Muxia, for its part, is reputedly the last place that St James preached, and where he prayed for guidance on how to convert the locals. At this point, he had a dream which took him on a pilgrimage to Rome, where he was subsequently martyred.

There is an ancient cross to mark the place, just near the church. The town of Muxia is named for the monks that established a nearby Benedictine monastery.

Cross at Muxia

The church at Muxia is known as the Santuario da Virxe da Barca, which translates roughly as ‘The Sanctuary of the Virgin of the Boats’. It was badly damaged by fire from a lightning strike in 2013 which destroyed the sacristy; the main roof; and the ornate baroque central altarpiece. The church has since been repaired, although it wasn’t open when we visited (I managed a photo through the window). According to Wikipedia:

“The sanctuary was originally a pre-Christian Celtic shrine and sacred spot. This part of Spain was resistant to conversion to Christianity, and was only converted in the 12th century. The Christians built a hermitage on this location at first, and later the present church in the 17th century.”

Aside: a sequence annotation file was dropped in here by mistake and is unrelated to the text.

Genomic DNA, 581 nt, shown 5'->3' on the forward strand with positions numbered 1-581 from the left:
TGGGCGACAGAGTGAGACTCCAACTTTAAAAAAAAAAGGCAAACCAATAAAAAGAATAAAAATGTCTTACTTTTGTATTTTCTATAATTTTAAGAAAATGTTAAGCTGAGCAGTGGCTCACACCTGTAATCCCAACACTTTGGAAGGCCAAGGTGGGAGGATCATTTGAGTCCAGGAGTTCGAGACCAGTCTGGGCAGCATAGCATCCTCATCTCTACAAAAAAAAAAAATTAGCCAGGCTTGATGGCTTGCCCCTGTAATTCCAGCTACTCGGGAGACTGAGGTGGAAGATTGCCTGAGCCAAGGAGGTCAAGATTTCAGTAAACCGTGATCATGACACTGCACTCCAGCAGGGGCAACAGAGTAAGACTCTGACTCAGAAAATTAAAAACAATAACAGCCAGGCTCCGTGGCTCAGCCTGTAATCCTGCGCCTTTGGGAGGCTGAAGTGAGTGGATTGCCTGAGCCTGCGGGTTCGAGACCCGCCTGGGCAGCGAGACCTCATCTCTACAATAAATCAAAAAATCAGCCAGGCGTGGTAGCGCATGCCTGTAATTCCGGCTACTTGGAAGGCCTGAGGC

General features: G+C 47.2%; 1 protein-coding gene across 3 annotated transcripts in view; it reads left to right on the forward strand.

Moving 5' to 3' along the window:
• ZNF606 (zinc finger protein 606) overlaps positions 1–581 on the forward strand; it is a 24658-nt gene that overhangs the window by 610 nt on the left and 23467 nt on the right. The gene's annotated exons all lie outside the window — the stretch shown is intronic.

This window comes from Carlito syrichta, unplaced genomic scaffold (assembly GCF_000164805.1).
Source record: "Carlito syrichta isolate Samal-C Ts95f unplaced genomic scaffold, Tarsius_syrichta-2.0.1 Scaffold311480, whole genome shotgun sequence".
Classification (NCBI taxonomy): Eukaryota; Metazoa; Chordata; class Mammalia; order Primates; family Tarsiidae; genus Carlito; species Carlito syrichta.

Church at Muxia

The church houses quite a collection of model fishing boats – these are brought into the church by local fishermen to seek divine protection while they are out on the ocean. It is, ironically, a form of sympathetic magic that has been invoked since pre-Christian times, or perhaps a kind of Dorian Gray for boats.

Muxia

Muxia is located on the Costa de la Muerte – the coast of death – so-named because of the large number of shipwrecks along the treacherous coastline. So it is perhaps not too surprising that sailors in the local fishing community seek divine protection.

Such divine protection was not so forthcoming on 13 November 2002 for the oil tanker ‘Prestige’ which ran aground at Muxia, spilling some 20 million US gallons/75 million litres of oil into the Atlantic and along the coast from Portugal to France, with Muxia being the worst hit. A massive cleanup followed, and a large compensation payout was made to the local fishing communities, but many small coastal fishing and farming villages reliant on coastal industries and tourism were badly affected by the spill.

A monument has been erected up the hill from the church to recall the incident. The monument takes the form of a broken rock – symbolic of the break in the ship, the wound to the sea and also of how the disaster divided the community through the economic hardship engendered by the damage to the area. The monument is called “A Ferida” and was sculpted by local artist Alberto Bañuelos.

Monument to the tanker Prestige

There was also a kiosk selling locally made lace – it is always fascinating to watch a skilled lacemaker at work – such nimble fingers and such fine work!